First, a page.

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Amanda Guruge, November 10 2021

Are BDBN’s effective in achieving your estate planning wishes?

Binding Death Benefit Nominations (‘BDBN’) direct trustees to pay death benefits of a member in line with the member’s wishes. They are useful documents that assist in avoiding messy dispute about an estate – however they need to be executed properly to be effective and be in line with the member’s wishes. 

How does a BDBN need to be executed to be effective?

For a BDBN to be valid, it must be:

But the question of validity doesn’t stop there – it is important that the member selects eligible individuals or their estate as their nominees for their death benefit. The superannuation legislation limits to whom death benefits can be paid, which includes:

It is vital that if the member choose their LPR, the very specific words, ‘legal personal representative’ are used. A death benefit paid to the LPR will be dealt with as part of the estate of the member. 

What is the difference between SIS dependents and tax dependents?

As the list of ‘dependents’ is much shorter on the superannuation side, selecting someone from the tax dependents list will render the BDBN invalid. 

Can I dictate how I want the death benefit made to be paid to my dependents?

Generally, where the trust deed and governing rules of the SMSF allow it, the member can specify:

Does my BDBN last forever?

Depending on the type of BDBN prepared by the member, there are different time frames. 

The types of BDBNs include:

The key difference between a binding and non-binding BDBN is whether the trustee is ‘bound’ to act by the member’s wishes and whether they can use their discretion in paying the death benefit. As expected, the trustee is ‘bound’ by a valid binding BDBN, but not with a non-binding BDBN.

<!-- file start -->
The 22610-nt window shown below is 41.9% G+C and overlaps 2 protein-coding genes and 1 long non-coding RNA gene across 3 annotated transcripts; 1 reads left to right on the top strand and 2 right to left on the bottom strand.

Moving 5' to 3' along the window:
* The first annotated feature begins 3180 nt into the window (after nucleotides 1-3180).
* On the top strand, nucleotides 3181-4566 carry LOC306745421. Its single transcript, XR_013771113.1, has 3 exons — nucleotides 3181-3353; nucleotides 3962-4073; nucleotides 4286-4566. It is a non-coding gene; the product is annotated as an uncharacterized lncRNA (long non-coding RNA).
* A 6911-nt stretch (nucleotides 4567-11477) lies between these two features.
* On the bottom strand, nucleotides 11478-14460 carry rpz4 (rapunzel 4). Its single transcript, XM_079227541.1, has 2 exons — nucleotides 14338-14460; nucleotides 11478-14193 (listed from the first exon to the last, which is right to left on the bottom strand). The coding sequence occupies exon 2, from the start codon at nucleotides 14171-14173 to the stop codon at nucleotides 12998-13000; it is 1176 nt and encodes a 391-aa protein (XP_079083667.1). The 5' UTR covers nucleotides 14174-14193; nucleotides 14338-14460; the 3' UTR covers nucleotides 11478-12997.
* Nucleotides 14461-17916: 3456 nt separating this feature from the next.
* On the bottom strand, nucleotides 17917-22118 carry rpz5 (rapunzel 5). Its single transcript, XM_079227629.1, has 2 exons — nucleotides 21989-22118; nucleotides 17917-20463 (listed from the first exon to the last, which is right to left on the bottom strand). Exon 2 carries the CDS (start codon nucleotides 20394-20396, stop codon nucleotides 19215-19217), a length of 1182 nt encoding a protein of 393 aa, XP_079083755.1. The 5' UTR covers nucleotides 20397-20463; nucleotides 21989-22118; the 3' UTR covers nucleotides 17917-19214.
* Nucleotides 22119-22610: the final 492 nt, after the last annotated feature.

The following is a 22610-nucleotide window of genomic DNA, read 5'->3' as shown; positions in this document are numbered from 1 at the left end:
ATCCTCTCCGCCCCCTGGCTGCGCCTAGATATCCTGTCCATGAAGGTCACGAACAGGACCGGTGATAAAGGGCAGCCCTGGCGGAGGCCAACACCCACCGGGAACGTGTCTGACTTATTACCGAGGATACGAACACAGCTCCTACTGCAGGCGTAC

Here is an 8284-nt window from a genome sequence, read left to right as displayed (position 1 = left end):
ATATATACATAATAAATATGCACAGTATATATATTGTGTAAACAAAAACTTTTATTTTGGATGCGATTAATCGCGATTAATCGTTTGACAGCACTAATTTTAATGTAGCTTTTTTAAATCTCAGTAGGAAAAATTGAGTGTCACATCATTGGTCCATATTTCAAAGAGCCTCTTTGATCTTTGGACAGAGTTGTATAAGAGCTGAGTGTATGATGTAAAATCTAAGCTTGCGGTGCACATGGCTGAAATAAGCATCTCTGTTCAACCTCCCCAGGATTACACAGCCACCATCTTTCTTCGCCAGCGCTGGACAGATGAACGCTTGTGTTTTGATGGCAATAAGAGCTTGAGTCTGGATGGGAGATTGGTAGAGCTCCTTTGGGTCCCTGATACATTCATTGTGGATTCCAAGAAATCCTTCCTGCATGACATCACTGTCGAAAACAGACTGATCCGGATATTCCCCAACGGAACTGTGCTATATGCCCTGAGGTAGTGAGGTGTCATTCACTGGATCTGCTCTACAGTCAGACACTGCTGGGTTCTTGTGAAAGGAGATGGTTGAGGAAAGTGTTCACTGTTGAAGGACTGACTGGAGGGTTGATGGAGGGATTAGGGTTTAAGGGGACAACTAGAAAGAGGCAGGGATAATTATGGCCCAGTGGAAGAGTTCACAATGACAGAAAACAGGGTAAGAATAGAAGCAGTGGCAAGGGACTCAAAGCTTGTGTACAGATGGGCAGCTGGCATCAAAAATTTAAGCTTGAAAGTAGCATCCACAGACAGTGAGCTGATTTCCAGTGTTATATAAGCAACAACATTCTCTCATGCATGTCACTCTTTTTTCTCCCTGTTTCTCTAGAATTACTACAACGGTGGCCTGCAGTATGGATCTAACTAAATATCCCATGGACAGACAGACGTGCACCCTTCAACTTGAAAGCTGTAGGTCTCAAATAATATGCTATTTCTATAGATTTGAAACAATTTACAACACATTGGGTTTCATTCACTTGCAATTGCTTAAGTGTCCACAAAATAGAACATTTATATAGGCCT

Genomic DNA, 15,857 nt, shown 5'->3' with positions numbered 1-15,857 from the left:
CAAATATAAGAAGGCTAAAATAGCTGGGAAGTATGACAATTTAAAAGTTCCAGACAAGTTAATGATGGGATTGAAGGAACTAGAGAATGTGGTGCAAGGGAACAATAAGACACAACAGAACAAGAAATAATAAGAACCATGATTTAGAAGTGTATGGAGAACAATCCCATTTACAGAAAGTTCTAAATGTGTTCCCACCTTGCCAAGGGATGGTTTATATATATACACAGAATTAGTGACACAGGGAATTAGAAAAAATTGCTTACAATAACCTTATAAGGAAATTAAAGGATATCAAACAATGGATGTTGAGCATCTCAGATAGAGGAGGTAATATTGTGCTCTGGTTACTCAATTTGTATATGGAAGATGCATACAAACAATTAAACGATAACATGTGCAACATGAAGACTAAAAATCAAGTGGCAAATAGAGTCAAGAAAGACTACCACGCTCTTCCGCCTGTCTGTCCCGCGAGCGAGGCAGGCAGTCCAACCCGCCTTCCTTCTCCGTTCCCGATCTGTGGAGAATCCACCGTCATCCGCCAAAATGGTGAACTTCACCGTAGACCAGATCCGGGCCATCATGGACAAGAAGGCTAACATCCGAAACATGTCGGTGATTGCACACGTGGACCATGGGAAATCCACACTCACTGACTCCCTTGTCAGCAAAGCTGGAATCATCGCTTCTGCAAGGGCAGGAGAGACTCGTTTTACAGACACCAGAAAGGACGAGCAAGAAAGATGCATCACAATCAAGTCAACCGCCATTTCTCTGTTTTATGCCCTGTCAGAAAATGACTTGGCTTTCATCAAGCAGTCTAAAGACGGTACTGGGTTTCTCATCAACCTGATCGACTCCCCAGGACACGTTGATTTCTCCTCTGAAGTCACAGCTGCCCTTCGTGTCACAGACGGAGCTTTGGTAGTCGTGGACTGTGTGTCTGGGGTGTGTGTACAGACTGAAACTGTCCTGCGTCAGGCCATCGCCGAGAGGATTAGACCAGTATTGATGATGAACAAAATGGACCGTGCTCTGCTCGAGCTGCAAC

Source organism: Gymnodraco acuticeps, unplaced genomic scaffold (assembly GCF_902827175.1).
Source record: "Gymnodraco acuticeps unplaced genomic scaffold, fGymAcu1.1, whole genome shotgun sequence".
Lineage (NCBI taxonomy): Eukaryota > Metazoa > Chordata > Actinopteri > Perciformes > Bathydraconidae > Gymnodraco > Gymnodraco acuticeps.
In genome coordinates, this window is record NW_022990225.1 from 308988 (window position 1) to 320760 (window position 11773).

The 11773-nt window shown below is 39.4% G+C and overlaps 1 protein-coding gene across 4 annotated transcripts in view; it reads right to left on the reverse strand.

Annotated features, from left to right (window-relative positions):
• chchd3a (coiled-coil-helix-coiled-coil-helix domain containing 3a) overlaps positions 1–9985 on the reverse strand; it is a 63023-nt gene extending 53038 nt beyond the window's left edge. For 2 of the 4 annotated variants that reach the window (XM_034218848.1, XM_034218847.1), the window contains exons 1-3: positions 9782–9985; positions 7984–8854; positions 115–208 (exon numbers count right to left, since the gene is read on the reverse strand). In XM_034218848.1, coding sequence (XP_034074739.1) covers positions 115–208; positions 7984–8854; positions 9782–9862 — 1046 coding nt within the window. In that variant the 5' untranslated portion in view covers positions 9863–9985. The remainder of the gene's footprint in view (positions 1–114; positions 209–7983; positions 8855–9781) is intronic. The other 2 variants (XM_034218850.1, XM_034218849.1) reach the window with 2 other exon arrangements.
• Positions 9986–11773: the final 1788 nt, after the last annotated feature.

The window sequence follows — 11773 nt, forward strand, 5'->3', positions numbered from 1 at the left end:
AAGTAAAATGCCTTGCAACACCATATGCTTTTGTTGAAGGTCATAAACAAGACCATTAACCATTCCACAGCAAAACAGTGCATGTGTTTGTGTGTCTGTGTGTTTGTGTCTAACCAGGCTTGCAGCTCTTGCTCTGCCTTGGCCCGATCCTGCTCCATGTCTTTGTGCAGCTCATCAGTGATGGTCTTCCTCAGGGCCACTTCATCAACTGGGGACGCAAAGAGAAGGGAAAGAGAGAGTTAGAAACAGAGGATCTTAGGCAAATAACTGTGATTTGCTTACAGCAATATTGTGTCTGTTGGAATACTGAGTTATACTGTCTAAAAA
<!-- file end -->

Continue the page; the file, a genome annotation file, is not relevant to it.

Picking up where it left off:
A lapsing BDBN ends three years from valid execution, and it is important that the member executes a new valid BDBN once the previous one lapses. On the flip side, a non-lapsing BDBN is valid indefinitely, so long as a written revocation or replacement is not made. 

Where the members circumstances change (for example, a marriage breakdown or a spouse passes away prior to the member), it may be prudent to update the BDBN. 

What are some of the issues with BDBNs?

The trustee needs to ensure that the BDBN’s provided by the member are remain valid despite any changing legislation, personal circumstances or documentation.

 How can Tax Controversy Partners help you?

 At Tax Controversy Partners, our experienced lawyers can represent your best interests in providing advice that is compliant with the current case law and legislation and based on our understanding of likely ATO actions. 

Please contact us using our online contact form, via email at admin@taxcontroverypartners.com.au or by phone at 02 8513 3813.

Written by

Amanda Guruge


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